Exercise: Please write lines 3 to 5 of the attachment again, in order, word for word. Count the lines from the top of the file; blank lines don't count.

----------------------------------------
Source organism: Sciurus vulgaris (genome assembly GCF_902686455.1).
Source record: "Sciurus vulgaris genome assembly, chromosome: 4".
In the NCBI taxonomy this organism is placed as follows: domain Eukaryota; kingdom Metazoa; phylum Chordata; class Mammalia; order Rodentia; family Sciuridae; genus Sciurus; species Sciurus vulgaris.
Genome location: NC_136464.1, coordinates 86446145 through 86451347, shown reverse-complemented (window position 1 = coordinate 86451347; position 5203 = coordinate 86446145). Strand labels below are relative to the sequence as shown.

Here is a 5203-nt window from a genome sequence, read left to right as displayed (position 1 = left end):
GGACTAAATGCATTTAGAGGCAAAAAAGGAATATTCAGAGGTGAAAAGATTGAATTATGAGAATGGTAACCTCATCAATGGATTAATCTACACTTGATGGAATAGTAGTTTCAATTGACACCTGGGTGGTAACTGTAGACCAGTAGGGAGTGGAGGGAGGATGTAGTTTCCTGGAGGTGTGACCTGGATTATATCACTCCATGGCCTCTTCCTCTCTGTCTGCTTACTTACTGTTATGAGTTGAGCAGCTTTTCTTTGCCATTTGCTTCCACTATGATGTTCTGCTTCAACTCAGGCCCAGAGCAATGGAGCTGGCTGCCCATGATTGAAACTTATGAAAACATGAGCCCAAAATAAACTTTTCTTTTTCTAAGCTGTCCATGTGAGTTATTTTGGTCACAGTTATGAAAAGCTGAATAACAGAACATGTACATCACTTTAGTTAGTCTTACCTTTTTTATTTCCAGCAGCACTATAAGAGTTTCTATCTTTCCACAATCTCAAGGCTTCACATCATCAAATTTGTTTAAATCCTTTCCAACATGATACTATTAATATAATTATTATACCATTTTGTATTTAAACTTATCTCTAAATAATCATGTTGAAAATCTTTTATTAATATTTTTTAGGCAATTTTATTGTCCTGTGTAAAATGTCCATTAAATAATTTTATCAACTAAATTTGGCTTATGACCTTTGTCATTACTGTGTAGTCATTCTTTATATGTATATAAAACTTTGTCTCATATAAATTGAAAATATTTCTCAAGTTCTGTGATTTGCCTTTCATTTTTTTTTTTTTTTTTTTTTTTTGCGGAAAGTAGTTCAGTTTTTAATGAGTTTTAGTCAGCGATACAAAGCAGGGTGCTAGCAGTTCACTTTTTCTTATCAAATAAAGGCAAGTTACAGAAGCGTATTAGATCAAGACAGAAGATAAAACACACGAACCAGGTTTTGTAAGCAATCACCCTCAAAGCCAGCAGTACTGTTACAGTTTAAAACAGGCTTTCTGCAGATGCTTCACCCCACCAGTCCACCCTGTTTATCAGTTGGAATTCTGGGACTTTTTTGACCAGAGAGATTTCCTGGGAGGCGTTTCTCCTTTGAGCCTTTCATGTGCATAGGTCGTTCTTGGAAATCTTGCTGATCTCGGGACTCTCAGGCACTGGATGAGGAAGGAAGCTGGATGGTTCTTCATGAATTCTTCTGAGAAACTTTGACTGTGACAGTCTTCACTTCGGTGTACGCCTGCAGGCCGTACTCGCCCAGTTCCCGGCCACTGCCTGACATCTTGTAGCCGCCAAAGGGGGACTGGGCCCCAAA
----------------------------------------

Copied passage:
In the NCBI taxonomy this organism is placed as follows: domain Eukaryota; kingdom Metazoa; phylum Chordata; class Mammalia; order Rodentia; family Sciuridae; genus Sciurus; species Sciurus vulgaris.
Genome location: NC_136464.1, coordinates 86446145 through 86451347, shown reverse-complemented (window position 1 = coordinate 86451347; position 5203 = coordinate 86446145). Strand labels below are relative to the sequence as shown.

Here is a 5203-nt window from a genome sequence, read left to right as displayed (position 1 = left end):